That is just a drop in the bucket in this man’s fantastic and creative career. There is something so powerful about how he strikes the keys. Sometimes he demands your attention with thick clusters of slammed keys, but he is equally magnetic when he plays in a more minimalistic style. It is hard to quantify the emotion spent by the striking of a key, but his playing truly leaves me in awe of how one person can transform a musical instrument into a magical one. There is something elegant, yet brutal and severe about how he approaches the piano. He turns the piano inside out as he uses every inch of his instrument to create a powerful, dynamic music that inspires and moves me like few others can. Since I’ve been rambling about phobias and the spiritual all evening, it is only fitting that I share some of the most heavenly sounds thine ears have heard. It isn’t always pretty, but it does hit upon personal chords that remind me that music can be a transcendent force in our lives.

Ecstasy of St. Theresa

Fluidtrance Centauri ep


During the heyday of shoegaze, there were many more classic eps than actual albums. Slowdive, Ride, Swervedriver, Moonshake, Telescopes, Moose and others had their brightest achievements on their first eps, not their full length albums. Yes, Pygmalion, Mezcal Head and Nowhere are great albums, but their singles and eps just encapsulate all that was excellent about these bands in a consise statement. All of the aforementioned bands had bright futures in which they delivered on their potential to varying degrees, but there was one band that only had that one great ep and not much else.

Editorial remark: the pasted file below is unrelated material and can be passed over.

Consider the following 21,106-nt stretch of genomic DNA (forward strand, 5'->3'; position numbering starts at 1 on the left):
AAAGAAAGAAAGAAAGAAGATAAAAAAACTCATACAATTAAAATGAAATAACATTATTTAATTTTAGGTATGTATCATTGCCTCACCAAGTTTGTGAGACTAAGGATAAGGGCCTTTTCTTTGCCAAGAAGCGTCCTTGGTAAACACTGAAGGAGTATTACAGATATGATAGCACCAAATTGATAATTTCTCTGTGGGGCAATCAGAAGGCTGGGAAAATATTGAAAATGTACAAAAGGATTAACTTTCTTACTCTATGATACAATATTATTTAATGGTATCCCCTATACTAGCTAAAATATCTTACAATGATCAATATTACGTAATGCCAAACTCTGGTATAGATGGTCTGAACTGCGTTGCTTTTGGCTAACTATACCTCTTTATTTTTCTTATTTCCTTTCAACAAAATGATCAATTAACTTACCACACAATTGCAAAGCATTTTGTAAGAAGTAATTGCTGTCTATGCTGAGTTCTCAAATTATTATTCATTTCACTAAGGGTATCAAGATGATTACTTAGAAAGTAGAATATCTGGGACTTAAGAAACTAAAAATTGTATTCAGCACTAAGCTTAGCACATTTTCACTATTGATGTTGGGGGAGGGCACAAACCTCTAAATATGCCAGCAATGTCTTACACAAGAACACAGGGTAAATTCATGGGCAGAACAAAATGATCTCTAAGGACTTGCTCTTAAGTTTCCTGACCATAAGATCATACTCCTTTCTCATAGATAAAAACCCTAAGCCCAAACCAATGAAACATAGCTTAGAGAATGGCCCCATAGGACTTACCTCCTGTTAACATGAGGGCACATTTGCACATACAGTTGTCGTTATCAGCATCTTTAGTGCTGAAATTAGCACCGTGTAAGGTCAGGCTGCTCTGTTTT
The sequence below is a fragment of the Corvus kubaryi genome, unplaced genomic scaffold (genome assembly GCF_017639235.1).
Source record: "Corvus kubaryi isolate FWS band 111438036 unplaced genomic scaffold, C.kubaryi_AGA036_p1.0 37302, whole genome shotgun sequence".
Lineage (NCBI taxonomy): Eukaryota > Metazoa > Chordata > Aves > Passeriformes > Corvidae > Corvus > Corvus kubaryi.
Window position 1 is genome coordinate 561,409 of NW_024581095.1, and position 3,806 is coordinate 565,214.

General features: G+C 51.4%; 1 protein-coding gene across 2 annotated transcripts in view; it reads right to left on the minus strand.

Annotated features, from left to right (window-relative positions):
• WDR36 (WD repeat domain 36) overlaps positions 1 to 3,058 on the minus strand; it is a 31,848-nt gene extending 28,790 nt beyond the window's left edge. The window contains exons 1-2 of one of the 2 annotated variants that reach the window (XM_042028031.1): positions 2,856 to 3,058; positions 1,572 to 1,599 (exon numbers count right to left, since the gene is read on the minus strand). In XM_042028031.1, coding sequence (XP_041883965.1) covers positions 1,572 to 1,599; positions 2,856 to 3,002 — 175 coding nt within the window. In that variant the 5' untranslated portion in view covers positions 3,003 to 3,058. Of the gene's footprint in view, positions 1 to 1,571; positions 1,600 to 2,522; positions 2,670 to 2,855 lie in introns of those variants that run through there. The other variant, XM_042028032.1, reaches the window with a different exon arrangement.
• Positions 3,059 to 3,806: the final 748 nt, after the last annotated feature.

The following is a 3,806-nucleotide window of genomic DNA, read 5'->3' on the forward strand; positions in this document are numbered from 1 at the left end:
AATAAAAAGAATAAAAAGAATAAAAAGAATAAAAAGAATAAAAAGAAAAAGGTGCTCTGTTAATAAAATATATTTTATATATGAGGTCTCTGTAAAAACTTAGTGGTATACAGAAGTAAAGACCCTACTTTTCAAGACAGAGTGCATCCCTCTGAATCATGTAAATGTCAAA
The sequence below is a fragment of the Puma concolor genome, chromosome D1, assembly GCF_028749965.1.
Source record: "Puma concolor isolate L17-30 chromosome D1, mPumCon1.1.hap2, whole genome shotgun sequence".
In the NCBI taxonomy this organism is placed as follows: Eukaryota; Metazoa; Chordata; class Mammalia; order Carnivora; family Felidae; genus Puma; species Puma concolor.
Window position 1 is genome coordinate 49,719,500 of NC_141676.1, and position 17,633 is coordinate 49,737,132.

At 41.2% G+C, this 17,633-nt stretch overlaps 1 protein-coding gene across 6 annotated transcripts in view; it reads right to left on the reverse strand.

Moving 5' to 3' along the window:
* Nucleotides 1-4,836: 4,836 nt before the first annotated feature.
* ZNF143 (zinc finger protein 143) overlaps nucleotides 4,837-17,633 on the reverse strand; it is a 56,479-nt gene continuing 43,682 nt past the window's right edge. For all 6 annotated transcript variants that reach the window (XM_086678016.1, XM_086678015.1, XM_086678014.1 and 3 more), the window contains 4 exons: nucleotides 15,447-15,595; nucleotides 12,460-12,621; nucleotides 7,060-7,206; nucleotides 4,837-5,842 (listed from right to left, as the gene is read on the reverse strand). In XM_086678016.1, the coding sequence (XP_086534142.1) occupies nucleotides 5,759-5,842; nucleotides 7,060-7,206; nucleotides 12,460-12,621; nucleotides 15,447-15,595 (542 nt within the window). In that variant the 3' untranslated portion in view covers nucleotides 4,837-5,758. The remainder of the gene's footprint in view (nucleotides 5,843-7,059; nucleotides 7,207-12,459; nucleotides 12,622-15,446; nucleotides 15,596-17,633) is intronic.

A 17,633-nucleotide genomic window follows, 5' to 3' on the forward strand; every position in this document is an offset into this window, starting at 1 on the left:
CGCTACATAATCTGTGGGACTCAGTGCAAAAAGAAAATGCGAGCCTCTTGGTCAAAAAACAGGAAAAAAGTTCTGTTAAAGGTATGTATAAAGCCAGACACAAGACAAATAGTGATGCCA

Czechoslovakia wasn’t exactly a hotbed for musical innovation, but it did spawn Ecstasy of St. Theresa. the band was named after St. Theresa’s vision of a handsome angel that appeared at her bedside to pierce her with a spear and set her her heart afire with passion. I always loved the sexual nature of this beatific image and it fits the hazy, sensual air of their ethereal music. The ep is derived from a Peel Session and stands as the pinnacle of their short career. Later albums found them embracing early 70s Pink Floyd and the ambient scene of the time, but these three songs tapped into the majesty of the Cocteau Twins at their most ornate moments circa Treasure and mated it to the woozy feedback of My Bloody Valentine. It is a combo attempted by most of their contemporaries, but none of them succeeded except this band. The first track”Fluidum” is so perfect and such a distillation of all that I loved about the few years this genre thrived. It is oozing with a lazy sexuality that reminds one of a day spent in a bed exploring the birds and the bees.


These Hands of Mine (Skin Graft 1998 )